Nook Kitchen's downtown location bringing upscale twist to casual dining

The word "nook" implies a sort of warm, cozy corner where casual people come to unwind. The Valley's latest location of Phoenix-born restaurant Nook Kitchen is not quite like that — but that's not necessarily a bad thing.

The Italian-based eatery's new downtown Phoenix location in the Hilton Garden Inn on Central Avenue and Monroe Street is barely two weeks old, but has already been met with rave reviews and busy crowds. 

On the Monday afternoon I visited Nook, the crowd was made up of almost entirely businesspeople and other well-dressed members of the population. Based on the decor and pricing, it seems safe to assume that this is Nook's general crowd.

I have to admit, I felt a bit intimidated walking in when I was not dressed in business casual. Although the general customer base was pretty nicely dressed, I noticed Nook attracts a semi-wide variety of groups, from girl friends out for a birthday lunch to men in golf shirts discussing business proposals.

Right off the bat, I could feel this wasn't a place suited for the routine college lifestyle or budget, but soon found that it's well worth trying for a delicious, accessible splurge. 

Nook Kitchen is located in a part of the downtown area known for its retention and re-development of historic buildings, so the restaurant has the unique opportunity to play off of some of the old school architecture, which it does quite beautifully. 

The string lights and tastefully striped umbrellas hanging over the small outside patio somehow complement the white pillars, gold details and chandeliers inside. The art on the walls is thematically mixed, with whimsical portraits of pin-ups hanging next to old Vogue covers and airy European landscapes. Aesthetically, Nook's blend of vintage with fancy modern decor adds a dash of accessibility and warmth to an otherwise more upscale establishment.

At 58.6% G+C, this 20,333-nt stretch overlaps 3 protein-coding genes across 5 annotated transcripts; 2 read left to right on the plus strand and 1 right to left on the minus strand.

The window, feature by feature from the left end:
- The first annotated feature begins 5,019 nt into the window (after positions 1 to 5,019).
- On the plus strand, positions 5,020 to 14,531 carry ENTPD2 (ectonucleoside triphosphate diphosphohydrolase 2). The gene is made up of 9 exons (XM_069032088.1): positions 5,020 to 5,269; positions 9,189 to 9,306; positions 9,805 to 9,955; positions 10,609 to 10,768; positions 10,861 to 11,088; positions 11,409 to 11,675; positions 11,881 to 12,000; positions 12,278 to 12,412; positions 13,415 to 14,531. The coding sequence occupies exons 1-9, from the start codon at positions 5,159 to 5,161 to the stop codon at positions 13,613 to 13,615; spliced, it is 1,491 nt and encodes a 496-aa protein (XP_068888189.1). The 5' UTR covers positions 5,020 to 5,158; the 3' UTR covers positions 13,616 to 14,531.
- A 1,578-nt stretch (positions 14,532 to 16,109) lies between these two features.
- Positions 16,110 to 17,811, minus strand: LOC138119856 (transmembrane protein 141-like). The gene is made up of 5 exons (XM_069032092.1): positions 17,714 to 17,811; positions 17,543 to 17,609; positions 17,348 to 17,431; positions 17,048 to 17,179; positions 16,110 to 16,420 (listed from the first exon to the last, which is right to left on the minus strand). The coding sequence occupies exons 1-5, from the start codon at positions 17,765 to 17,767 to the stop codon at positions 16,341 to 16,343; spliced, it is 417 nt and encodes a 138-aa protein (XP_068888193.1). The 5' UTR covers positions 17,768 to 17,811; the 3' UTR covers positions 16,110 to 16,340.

The friendly and attentive wait staff added to this warmth. In fact, something about the age and all-black attire of the waiters and waitresses gave them the look of being stylistically somewhere in the middle of the Phoenix creative scene and a fancier crew, much like the restaurant itself.

The service overall was speedy and structured, which is, of course, especially necessary for a place serving so many people on corporate lunch breaks. 

I ordered the Italian sandwich per my waiter's recommendation, and enjoyed it from my spot with a perfect view of the Subway across the street. The bread was made in-house from the same dough they use to make their pizzas, meaning the pizza is probably just as good, if not better than the sandwich. 

Their sandwiches are thinner than those found in most traditional sandwich shops, and the well-balanced flavors of the meats, arugula and dressings stood out much more because of this. Also, I've never been one to get even remotely excited about salads, but even I must note that my side salad was incredibly fresh and tasty. 

The portion was a perfect size for lunch, and my meal was fresh and flavorful; but was it worth $13? As I said earlier, this isn't a place I'd come regularly on my college budget, but I certainly don't regret the experience. 

Also, they have a full bar and a happy hour on select drinks, salads, bruschetta and appetizers from 4 p.m. to 6 p.m. 

In spite of its higher prices and fancier feel than the average college student's typical hangout spot, Nook Kitchen's new location has created a new concept of coziness that makes it a good spot for a date night, casual celebration or working lunch.

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Reach the reporter at celina.jimenez@asu.edu or follow @lina_lauren on Twitter.

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